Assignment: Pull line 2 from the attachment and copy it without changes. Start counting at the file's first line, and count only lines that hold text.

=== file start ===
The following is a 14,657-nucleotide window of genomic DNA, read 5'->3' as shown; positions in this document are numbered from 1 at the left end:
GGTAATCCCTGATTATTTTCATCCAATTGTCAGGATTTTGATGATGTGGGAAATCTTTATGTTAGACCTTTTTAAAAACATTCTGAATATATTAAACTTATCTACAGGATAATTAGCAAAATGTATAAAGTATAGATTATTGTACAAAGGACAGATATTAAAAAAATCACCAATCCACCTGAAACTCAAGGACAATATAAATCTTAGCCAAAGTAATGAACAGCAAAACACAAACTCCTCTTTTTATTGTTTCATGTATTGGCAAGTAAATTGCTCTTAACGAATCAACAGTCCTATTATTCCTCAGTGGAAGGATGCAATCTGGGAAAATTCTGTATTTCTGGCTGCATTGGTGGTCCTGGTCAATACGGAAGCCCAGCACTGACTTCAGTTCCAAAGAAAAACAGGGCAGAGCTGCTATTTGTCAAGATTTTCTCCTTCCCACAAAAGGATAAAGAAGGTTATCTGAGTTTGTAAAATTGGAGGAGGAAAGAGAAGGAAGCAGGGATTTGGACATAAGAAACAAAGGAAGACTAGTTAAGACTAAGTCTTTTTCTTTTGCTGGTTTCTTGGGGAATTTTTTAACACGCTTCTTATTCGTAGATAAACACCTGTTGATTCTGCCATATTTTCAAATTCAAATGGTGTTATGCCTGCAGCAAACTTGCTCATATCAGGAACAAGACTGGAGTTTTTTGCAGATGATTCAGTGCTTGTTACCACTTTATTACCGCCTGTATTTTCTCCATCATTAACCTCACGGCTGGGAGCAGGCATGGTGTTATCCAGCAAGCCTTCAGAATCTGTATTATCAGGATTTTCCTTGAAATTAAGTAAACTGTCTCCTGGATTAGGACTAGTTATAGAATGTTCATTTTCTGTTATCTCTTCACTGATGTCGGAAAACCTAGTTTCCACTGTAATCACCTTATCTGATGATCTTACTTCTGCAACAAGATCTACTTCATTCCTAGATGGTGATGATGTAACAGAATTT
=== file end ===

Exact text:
GGTAATCCCTGATTATTTTCATCCAATTGTCAGGATTTTGATGATGTGGGAAATCTTTATGTTAGACCTTTTTAAAAACATTCTGAATATATTAAACTTATCTACAGGATAATTAGCAAAATGTATAAAGTATAGATTATTGTACAAAGGACAGATATTAAAAAAATCACCAATCCACCTGAAACTCAAGGACAATATAAATCTTAGCCAAAGTAATGAACAGCAAAACACAAACTCCTCTTTTTATTGTTTCATGTATTGGCAAGTAAATTGCTCTTAACGAATCAACAGTCCTATTATTCCTCAGTGGAAGGATGCAATCTGGGAAAATTCTGTATTTCTGGCTGCATTGGTGGTCCTGGTCAATACGGAAGCCCAGCACTGACTTCAGTTCCAAAGAAAAACAGGGCAGAGCTGCTATTTGTCAAGATTTTCTCCTTCCCACAAAAGGATAAAGAAGGTTATCTGAGTTTGTAAAATTGGAGGAGGAAAGAGAAGGAAGCAGGGATTTGGACATAAGAAACAAAGGAAGACTAGTTAAGACTAAGTCTTTTTCTTTTGCTGGTTTCTTGGGGAATTTTTTAACACGCTTCTTATTCGTAGATAAACACCTGTTGATTCTGCCATATTTTCAAATTCAAATGGTGTTATGCCTGCAGCAAACTTGCTCATATCAGGAACAAGACTGGAGTTTTTTGCAGATGATTCAGTGCTTGTTACCACTTTATTACCGCCTGTATTTTCTCCATCATTAACCTCACGGCTGGGAGCAGGCATGGTGTTATCCAGCAAGCCTTCAGAATCTGTATTATCAGGATTTTCCTTGAAATTAAGTAAACTGTCTCCTGGATTAGGACTAGTTATAGAATGTTCATTTTCTGTTATCTCTTCACTGATGTCGGAAAACCTAGTTTCCACTGTAATCACCTTATCTGATGATCTTACTTCTGCAACAAGATCTACTTCATTCCTAGATGGTGATGATGTAACAGAATTT